Several thousand people gathered in front of the Serbian parliament building in Belgrade on Saturday for a fifth consecutive night of protests against government policies, including measures to contain the novel coronavirus outbreak.
A woman reads a religious book during an anti-government rally, amid the spread of the coronavirus disease (COVID-19), in front of the parliament building in Belgrade, Serbia, July 11, 2020. REUTERS/Marko Djurica Protesters, most of whom wore masks, walked in front of the parliament building in the Serbian capital, occasionally calling for President Aleksandar Vucic to step down.
“We hope that authorities will hear us,” said Stefana Radjenovic, one of the protesters.
“We want authorities to stop lying to us and we want to know the entire truth about everything that has been happening in connection with the coronavirus epidemic.”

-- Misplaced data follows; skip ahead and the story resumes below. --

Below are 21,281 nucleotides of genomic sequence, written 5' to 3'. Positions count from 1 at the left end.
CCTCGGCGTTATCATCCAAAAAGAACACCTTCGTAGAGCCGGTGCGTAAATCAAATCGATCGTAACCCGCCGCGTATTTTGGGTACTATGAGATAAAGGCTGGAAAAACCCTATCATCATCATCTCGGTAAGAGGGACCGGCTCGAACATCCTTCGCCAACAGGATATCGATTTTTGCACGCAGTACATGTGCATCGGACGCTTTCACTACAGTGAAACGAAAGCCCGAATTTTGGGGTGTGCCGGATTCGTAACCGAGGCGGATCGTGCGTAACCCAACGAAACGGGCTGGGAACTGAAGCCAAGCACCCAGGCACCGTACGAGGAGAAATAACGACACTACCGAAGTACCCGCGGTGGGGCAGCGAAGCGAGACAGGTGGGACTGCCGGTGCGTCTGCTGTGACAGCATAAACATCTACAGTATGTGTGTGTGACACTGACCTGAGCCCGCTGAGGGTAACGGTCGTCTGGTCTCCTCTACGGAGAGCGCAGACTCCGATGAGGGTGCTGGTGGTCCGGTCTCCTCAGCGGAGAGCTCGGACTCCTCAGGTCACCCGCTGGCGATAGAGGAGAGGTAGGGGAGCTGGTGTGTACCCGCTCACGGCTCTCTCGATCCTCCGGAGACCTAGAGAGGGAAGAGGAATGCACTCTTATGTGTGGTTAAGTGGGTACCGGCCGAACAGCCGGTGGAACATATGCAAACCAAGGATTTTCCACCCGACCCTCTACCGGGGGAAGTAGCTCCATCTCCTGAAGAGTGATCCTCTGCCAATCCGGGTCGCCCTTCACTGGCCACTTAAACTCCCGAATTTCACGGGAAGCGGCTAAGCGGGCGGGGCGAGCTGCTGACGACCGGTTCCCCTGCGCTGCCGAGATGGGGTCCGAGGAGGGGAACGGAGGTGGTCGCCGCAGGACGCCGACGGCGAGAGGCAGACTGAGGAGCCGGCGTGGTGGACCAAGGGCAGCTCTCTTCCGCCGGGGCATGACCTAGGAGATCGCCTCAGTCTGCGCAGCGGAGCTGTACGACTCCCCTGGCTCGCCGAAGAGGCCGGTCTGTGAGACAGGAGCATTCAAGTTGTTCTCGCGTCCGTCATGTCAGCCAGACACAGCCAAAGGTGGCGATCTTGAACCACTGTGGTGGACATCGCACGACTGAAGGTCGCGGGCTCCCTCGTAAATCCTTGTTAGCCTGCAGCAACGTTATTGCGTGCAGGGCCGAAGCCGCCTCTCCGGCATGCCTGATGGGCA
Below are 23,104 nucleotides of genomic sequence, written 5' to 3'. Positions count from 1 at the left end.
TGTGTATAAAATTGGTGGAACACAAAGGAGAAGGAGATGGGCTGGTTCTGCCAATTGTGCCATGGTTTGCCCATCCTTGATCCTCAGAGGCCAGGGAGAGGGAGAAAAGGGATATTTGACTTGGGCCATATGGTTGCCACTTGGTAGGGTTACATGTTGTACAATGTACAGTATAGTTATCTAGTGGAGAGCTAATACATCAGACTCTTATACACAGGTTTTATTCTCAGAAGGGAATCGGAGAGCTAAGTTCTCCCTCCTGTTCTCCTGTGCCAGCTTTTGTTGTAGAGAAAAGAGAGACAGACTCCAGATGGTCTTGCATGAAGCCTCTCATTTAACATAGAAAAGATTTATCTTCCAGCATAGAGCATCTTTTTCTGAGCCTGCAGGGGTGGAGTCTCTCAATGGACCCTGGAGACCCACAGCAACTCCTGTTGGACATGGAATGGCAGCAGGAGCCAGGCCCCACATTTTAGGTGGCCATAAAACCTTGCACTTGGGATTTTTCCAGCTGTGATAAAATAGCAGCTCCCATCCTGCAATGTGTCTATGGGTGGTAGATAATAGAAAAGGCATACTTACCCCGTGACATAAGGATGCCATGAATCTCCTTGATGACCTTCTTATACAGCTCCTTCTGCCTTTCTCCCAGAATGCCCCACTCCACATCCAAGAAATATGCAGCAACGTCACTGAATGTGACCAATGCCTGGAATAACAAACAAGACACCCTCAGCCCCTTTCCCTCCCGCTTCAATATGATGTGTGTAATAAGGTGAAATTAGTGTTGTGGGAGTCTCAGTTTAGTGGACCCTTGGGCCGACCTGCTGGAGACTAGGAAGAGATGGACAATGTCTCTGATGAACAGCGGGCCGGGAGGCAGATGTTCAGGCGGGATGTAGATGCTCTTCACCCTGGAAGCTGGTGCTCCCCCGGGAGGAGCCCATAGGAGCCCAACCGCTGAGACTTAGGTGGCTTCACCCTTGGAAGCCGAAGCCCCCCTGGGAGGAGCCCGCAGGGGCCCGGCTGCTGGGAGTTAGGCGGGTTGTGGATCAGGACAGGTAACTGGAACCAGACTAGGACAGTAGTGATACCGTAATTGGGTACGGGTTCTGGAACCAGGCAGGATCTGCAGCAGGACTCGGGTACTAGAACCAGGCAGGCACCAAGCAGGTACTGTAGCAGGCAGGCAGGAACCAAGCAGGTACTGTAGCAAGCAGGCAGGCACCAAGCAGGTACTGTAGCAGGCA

Similar peaceful protests were held in the cities of Novi Sad, Zrenjanin, Cacak and Nis.
Late on Friday, police clashed with demonstrators who threw flares and stones. Fourteen police officers were injured and 71 people arrested, police said.
This week’s demonstrations were initially driven by frustration over economically stifling measures to contain the spread of the novel coronavirus, but soon evolved into anti-government rallies that demanded Vucic’s resignation.
Critics say the government’s decisions to allow soccer matches, religious festivities, parties and private gatherings to resume in May and parliamentary elections to go ahead on June 21 are to blame for a surge in infections.
Many believe the government was playing down the outbreak in order to allow the elections to proceed.
Vucic dismissed those claims and described the protests as “senseless.”
Serbia, a country of 7 million, has so far reported 18,073 confirmed cases of COVID-19, the respiratory illness caused by the coronavirus, and 382 deaths.
It is the first country in Europe to have held elections since the pandemic was declared. A number of opposition parties boycotted the vote to protest Vucic’s control of the media, which they said did not give them enough coverage. Vucic rejected those claims.